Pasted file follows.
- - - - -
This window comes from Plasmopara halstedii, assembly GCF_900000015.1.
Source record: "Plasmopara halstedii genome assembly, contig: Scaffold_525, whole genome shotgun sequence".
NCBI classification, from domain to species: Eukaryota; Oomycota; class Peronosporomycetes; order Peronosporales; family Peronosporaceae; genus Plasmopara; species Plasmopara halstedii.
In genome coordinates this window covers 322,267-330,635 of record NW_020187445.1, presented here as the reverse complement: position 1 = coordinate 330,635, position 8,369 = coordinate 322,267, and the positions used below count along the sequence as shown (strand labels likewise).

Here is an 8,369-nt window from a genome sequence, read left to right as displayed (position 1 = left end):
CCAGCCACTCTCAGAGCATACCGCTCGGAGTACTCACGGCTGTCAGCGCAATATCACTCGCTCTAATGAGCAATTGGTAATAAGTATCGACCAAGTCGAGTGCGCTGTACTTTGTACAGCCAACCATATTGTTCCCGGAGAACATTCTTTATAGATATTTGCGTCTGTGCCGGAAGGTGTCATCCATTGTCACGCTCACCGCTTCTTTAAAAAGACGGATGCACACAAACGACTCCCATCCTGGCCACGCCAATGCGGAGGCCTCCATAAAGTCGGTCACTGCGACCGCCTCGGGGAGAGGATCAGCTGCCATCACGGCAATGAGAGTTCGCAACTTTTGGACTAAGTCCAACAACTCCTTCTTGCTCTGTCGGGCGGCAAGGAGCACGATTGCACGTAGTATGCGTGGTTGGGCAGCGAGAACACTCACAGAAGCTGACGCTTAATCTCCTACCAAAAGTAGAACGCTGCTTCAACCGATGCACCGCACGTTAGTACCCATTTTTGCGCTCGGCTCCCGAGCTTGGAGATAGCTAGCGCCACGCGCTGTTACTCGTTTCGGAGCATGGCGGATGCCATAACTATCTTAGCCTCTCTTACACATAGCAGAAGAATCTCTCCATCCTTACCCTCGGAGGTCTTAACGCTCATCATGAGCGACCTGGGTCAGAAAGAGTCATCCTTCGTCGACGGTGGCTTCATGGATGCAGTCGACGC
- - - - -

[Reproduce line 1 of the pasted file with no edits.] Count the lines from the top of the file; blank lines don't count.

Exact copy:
This window comes from Plasmopara halstedii, assembly GCF_900000015.1.